The City Sentinel

WildCare Oklahoma set to break ground for new Rescue and Education Center

Darla Shelden Story by on February 19, 2014 . Click on author name to view all articles by this author. You can follow any responses to this entry through the RSS 2.0. Both comments and pings are currently closed.

When the new Wildcare Oklahoma Wildlife Rescue and Education Center is complete remote cameras will allow you to watch activities such as young owls trying to balance while they flap their wings for the first time. Photo provided.

When the new Wildcare Oklahoma Wildlife Rescue and Education Center is complete remote cameras will allow you to watch activities such as young owls trying to balance while they flap their wings for the first time. Photo provided.




By Darla Shelden

City Sentinel Reporter


WildCare Oklahoma, a non-profit organization dedicated to wildlife rehabilitation, has launched a capital campaign to raise funds to build a much needed and overdue new Rescue and Education Center.


“We have just started our largest project ever, building the 5,200 square foot Wildlife Rescue and Education Center on our site in Noble,” said Rondi Large, Co-founder and Operational Director. “We still have $100,000 to raise of the $375,000 project but we feel we have enough to start the process.”


Large says trees have been removed in the area designated for what she refers to as the “Center” in preparation for the new facility which will break ground on Saturday, March 1.


“This building is vital to ensure that WildCare can continue to rehabilitate wildlife at the highest possible level,” said Large. “It will also help us fulfill our mission of educating the next generations of Oklahomans about how to preserve our wildlife heritage.”


In the early 1980’s WildCare grew out of Large’s singlehanded effort to rehabilitate a few wild animals at a time.


Today, Wildcare is a fully staffed facility that has taken in and cared for over 55,000 animals.


“All of these animals certainly would have died without the public’s support,” Large said. “These are not just statistics. They are precious lives of magnificent wild creatures that desperately need your help to survive.


“We still have the naming rights available if someone or a company wants to donate more than $100,000 then the facility can be named after them,” Large added.


WildCare Oklahoma is made up of 7.5 acres located east of Noble. It includes 13,700 square feet of outside mammal enclosures, 26,000 square feet of outside bird enclosures, and 2,600 square feet of dedicated inside space, which evolved out of Large’s home.


“We are still using the inside space that we had 15 years ago when we only worked with a few hundred animals a year. In 2013 we accepted 5,280 animals.” Large said.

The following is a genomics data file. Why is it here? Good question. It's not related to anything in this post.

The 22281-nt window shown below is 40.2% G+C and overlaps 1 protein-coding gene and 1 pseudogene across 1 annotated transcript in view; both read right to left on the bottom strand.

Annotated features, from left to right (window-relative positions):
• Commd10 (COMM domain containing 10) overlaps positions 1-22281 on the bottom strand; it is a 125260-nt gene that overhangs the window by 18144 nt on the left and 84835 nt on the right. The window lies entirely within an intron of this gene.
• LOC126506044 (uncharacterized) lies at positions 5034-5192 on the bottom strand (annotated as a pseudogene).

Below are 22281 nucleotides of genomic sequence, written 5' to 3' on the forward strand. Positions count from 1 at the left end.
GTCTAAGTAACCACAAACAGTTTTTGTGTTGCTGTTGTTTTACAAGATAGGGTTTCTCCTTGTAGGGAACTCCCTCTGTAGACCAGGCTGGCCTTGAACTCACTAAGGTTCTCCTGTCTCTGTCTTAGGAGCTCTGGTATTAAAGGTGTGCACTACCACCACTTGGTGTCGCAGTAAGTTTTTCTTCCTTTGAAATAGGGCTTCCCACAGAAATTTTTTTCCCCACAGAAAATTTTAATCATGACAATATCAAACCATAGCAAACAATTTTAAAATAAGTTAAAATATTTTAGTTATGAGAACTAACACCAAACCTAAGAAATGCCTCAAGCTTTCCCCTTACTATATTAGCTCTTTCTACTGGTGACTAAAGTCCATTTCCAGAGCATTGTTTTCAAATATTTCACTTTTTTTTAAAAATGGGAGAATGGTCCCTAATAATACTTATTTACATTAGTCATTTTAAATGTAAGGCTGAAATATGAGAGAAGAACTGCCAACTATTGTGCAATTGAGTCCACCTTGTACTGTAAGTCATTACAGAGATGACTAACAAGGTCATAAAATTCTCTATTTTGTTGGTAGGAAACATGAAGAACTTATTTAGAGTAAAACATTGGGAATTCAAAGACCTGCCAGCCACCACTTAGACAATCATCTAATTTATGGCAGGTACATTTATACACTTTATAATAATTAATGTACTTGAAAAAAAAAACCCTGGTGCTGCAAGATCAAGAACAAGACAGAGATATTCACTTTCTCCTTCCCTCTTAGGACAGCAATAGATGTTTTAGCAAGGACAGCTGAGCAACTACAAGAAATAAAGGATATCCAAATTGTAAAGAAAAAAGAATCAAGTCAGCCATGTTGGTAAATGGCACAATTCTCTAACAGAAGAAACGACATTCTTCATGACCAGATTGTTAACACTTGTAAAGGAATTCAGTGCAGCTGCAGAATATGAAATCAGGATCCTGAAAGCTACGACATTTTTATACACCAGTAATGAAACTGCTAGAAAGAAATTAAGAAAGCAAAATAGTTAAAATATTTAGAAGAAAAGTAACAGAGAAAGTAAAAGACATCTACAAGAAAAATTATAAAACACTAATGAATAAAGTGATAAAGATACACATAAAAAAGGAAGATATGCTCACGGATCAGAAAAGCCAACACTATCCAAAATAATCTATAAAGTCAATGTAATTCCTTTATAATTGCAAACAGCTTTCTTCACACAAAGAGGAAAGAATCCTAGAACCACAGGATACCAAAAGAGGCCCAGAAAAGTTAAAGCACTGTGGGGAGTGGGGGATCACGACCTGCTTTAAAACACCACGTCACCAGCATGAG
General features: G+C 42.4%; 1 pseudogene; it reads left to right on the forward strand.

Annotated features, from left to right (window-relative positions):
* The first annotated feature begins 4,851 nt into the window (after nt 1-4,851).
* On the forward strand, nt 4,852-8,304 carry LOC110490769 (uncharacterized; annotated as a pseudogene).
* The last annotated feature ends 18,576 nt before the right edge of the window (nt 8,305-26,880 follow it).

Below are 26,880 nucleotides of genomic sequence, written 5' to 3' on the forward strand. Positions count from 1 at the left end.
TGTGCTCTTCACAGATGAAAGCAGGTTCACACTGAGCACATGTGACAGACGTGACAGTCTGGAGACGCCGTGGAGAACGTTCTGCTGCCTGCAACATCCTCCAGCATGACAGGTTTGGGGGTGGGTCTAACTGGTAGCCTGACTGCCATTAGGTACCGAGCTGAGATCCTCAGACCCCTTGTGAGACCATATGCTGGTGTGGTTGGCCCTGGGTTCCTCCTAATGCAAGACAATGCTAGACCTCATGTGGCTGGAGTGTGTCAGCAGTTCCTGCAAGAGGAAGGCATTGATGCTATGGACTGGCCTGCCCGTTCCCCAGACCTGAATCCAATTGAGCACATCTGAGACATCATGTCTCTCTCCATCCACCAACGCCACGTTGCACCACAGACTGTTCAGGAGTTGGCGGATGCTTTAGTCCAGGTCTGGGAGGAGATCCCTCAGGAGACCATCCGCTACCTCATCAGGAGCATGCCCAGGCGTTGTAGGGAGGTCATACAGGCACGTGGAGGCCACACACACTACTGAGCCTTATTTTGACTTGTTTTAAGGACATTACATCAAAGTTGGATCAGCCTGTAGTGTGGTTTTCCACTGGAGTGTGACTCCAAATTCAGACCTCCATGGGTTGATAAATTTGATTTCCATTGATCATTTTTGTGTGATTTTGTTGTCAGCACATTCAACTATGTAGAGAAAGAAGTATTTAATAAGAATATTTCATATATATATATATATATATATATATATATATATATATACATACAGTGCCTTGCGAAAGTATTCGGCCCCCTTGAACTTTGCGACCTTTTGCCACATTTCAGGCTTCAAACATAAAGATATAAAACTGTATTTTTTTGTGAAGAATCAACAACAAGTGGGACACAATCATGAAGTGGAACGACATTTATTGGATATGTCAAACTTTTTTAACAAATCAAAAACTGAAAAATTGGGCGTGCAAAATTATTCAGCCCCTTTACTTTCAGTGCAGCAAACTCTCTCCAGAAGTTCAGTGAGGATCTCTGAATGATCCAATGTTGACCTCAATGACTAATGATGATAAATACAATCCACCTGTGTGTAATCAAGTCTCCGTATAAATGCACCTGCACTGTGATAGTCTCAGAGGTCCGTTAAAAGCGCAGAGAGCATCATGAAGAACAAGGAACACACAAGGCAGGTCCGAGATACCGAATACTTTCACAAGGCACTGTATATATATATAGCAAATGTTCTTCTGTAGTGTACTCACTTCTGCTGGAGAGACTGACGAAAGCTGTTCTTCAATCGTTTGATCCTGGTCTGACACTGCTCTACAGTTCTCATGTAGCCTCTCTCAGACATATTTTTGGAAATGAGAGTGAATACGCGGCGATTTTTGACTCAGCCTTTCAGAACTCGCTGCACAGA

“With the new Wildlife Rescue and Education Center we can not only house more animals, but we’ll have an amazing education room where we can teach people about what we do and why we do it. We’ll also be able to give you a look at what happens behind the scenes with remote cameras in different rooms.


“You’ll be watching young owls trying to balance while they flap their wings for the first time. The volunteers and staff are always commenting about a breathtaking moment they observed while quietly working. With the Center we will be able to share these moments with you.”


In addition to Large, WildCare has two other volunteer directors: O.T. Sanders, M.S., Ph.D., Facility Director and Co-Founder, and Joe Carter, DVM, Medical Director.


Carter said, Construction of this building is critical to our ability to accommodate the growing number of animals arriving at WildCare and will allow us to provide the best possible care to these animals in need.”


Large says the work hours at WildCare vary from 9 a.m. – 7 p.m. in the winter to much longer hours beginning in the spring.


“When the little ones are here we start by 7 a.m. and we’re lucky to be done by 11 p.m. Then there are some late night feedings and monitoring for animals that are critical,” he said.


“Regardless of the season we provide care, every day of the year. Even on holidays animals need to be cleaned, fed, medicated and new animals arrive that are needing immediate help.”


Cynthia Armstrong, Oklahoma State Director for the Humane Society of the United States said, “WildCare is truly a shining star in the field of wildlife rehabilitation and their dedicated work is most deserving of the support of those who recognize the beauty and wonder of creatures who share our world.”


Large said, “WildCare supporters have always proven with many hands you can do great things.”


To become a member or to make a donation to the new Wildcare Rescue and Education Center, send checks to WildCare Foundation, 7601 84 St. Noble, OK 73068, call 405-872-9338, or visit wildcareoklahoma.org.


 

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